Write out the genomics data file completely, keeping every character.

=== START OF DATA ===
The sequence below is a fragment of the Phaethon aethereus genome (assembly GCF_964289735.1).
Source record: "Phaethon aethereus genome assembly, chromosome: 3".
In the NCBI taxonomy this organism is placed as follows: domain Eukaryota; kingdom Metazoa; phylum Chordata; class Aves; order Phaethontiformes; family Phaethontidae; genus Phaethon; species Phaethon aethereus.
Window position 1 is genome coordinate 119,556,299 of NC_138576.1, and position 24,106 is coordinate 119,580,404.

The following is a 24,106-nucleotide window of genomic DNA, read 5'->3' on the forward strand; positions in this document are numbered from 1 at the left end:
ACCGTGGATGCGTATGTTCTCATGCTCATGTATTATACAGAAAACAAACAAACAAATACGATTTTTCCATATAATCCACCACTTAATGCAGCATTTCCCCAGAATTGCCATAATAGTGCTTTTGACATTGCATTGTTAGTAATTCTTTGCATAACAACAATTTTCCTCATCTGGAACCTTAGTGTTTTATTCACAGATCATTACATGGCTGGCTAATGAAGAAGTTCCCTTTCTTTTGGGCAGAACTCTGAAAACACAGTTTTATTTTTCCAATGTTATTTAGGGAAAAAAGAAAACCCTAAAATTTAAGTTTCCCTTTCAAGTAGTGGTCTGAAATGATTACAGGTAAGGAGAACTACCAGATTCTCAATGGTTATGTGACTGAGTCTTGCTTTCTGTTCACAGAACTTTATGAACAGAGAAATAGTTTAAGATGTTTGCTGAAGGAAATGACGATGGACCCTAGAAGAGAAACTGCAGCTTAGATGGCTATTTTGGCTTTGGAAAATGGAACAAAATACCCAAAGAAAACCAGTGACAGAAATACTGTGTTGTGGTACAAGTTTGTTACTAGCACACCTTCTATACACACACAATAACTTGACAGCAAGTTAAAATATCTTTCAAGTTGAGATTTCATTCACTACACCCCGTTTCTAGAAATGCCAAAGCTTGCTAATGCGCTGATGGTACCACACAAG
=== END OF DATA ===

The sequence below is a fragment of the Phaethon aethereus genome (assembly GCF_964289735.1).
Source record: "Phaethon aethereus genome assembly, chromosome: 3".
In the NCBI taxonomy this organism is placed as follows: domain Eukaryota; kingdom Metazoa; phylum Chordata; class Aves; order Phaethontiformes; family Phaethontidae; genus Phaethon; species Phaethon aethereus.
Window position 1 is genome coordinate 119,556,299 of NC_138576.1, and position 24,106 is coordinate 119,580,404.

The following is a 24,106-nucleotide window of genomic DNA, read 5'->3' on the forward strand; positions in this document are numbered from 1 at the left end:
ACCGTGGATGCGTATGTTCTCATGCTCATGTATTATACAGAAAACAAACAAACAAATACGATTTTTCCATATAATCCACCACTTAATGCAGCATTTCCCCAGAATTGCCATAATAGTGCTTTTGACATTGCATTGTTAGTAATTCTTTGCATAACAACAATTTTCCTCATCTGGAACCTTAGTGTTTTATTCACAGATCATTACATGGCTGGCTAATGAAGAAGTTCCCTTTCTTTTGGGCAGAACTCTGAAAACACAGTTTTATTTTTCCAATGTTATTTAGGGAAAAAAGAAAACCCTAAAATTTAAGTTTCCCTTTCAAGTAGTGGTCTGAAATGATTACAGGTAAGGAGAACTACCAGATTCTCAATGGTTATGTGACTGAGTCTTGCTTTCTGTTCACAGAACTTTATGAACAGAGAAATAGTTTAAGATGTTTGCTGAAGGAAATGACGATGGACCCTAGAAGAGAAACTGCAGCTTAGATGGCTATTTTGGCTTTGGAAAATGGAACAAAATACCCAAAGAAAACCAGTGACAGAAATACTGTGTTGTGGTACAAGTTTGTTACTAGCACACCTTCTATACACACACAATAACTTGACAGCAAGTTAAAATATCTTTCAAGTTGAGATTTCATTCACTACACCCCGTTTCTAGAAATGCCAAAGCTTGCTAATGCGCTGATGGTACCACACAAG